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What Basic Benefits Must a Company Provide Employees?

Employee Benefits
Article
08/26/2014

Paid time off, health insurance, long-term disability coverage, tuition reimbursement, and retirement savings plans are just a few of the many benefits employers may offer employees. But what basic (or statutory) benefits, required by state or federal statute, must a company provide its workers? This information is particularly important for small businesses, which have to allocate benefit dollars carefully while complying with relevant laws.

Legally required benefits protect workers' health, income, well-being

Employee benefits fall into two categories: those required by law and those an employer chooses to offer voluntarily. The U.S. Bureau of Labor Statistics states that "[l]egally required benefits provide workers and their families with retirement income and medical care, mitigate economic hardship resulting from loss of work and disability, and cover liabilities resulting from workplace injuries and illnesses." Mandated basic benefits include:

  • Social Security, Medicare, and Federal Insurance Contributions Act (FICA) – FICA is a federal payroll (employment) tax used to fund Social Security and Medicare. Both employees and employers are required to contribute to these funds. Employers are required to withhold Social Security tax at 6.2 percent of gross compensation, up to the Social Security Wage Base ($117,000 for 2014). Employers must also withhold Medicare tax at 1.45 percent of gross compensation, and an additional 0.9 percent if an employee’s compensation exceeds $200,000 (there is no wage base for Medicare). Employers must also match 6.2 percent for Social Security, up to the Wage Base and 1.45 percent for Medicare. Employers do not have to match the additional 0.9 percent if an employee’s compensation exceeds $200,000.
  • Unemployment insurance – Assists workers who lose their jobs.
  • Workers' compensation insurance – Gives financial support to people unable to work as a result of a workplace injury or illness.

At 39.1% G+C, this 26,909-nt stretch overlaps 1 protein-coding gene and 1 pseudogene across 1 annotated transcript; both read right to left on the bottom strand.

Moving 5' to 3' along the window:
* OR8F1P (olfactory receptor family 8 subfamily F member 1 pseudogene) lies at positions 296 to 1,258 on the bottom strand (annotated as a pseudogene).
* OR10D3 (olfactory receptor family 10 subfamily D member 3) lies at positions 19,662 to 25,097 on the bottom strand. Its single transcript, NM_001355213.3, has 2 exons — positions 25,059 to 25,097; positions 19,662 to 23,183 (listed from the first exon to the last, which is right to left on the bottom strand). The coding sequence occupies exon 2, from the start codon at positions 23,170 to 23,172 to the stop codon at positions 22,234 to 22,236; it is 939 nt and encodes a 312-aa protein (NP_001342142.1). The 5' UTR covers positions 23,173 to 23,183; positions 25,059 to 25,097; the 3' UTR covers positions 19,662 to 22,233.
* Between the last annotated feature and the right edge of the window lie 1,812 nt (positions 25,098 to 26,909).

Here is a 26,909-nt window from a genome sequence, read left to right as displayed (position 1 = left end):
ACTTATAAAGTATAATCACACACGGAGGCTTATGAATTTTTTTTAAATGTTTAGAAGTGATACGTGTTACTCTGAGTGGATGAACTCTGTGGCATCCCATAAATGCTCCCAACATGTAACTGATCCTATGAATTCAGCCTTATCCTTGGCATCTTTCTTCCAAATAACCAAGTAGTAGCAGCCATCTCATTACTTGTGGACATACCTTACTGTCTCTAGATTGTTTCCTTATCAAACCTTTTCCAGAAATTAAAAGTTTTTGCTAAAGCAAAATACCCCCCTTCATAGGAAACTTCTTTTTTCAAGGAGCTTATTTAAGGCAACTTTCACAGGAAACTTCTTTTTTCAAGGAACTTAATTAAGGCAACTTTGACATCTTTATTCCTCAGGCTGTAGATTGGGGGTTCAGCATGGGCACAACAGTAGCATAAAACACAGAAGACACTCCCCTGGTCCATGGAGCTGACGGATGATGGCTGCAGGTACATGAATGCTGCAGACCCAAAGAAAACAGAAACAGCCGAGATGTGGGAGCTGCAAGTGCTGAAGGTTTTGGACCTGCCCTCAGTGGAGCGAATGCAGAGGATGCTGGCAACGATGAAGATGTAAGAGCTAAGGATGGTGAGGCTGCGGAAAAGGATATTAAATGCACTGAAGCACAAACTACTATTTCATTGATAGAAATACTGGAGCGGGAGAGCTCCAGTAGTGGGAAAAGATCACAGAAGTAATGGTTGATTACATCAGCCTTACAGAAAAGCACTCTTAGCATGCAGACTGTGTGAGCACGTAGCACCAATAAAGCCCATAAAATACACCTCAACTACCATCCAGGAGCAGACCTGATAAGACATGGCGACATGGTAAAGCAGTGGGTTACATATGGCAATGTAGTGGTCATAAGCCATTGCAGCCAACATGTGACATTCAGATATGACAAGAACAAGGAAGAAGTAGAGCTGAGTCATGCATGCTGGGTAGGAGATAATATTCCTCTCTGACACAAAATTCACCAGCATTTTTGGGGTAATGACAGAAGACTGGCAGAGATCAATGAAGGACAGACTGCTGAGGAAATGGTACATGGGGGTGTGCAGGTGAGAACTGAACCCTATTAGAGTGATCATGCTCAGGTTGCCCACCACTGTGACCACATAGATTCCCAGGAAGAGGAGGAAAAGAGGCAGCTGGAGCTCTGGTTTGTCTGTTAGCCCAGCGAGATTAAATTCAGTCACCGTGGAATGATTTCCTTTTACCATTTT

• Health insurance – For companies with 50 or more employees. Under the Affordable Care Act, large firms face fines if they do not make affordable coverage available by 2016.
  • Family and medical leave – Employees in private firms with 50 or more employees, and all public employees, are eligible for up to 12 weeks of job-protected, unpaid leave during a 12-month period for qualifying family and medical reasons, and to handle qualifying exigencies, as well as up to 26 workweeks of unpaid, job protected leave in a single 12-month period under the Military Caregiver Leave.

State requirements for these benefits may vary and may provide greater coverage and/or a greater benefit to eligible employees.

Other job perquisites are at the discretion of the employer. These can include paid leave, life and disability insurance, 401(k) retirement savings plans, education assistance, wellness programs and child care assistance.

Costs modest for mandated benefits

Basic employee benefits are not necessarily expensive. The Bureau of Labor Statistics found that legally required employee benefits made up only 7.8 percent of employee compensation nationally in September 2013. In context, wages and salaries averaged $21.54 per hour worked and accounted for 69.1 percent of total compensation costs. Benefits averaged $9.61 and made up the remaining 30.9 percent.

From the employee's perspective, basic benefits can be invaluable. Although many Americans today may take Social Security, Medicare, unemployment and workers' compensation insurance for granted, these forms of assistance and compensation have been established for less than two generations. Not so long ago, wage-earners only earned wages, nothing more. In that context, basic benefits are a big deal.

This website contains articles posted for informational and educational value. Paychex is not responsible for information contained within any of these materials. Any opinions expressed within materials are not necessarily the opinion of, or supported by, Paychex. The information in these materials should not be considered legal or accounting advice, and it should not substitute for legal, accounting, and other professional advice where the facts and circumstances warrant.
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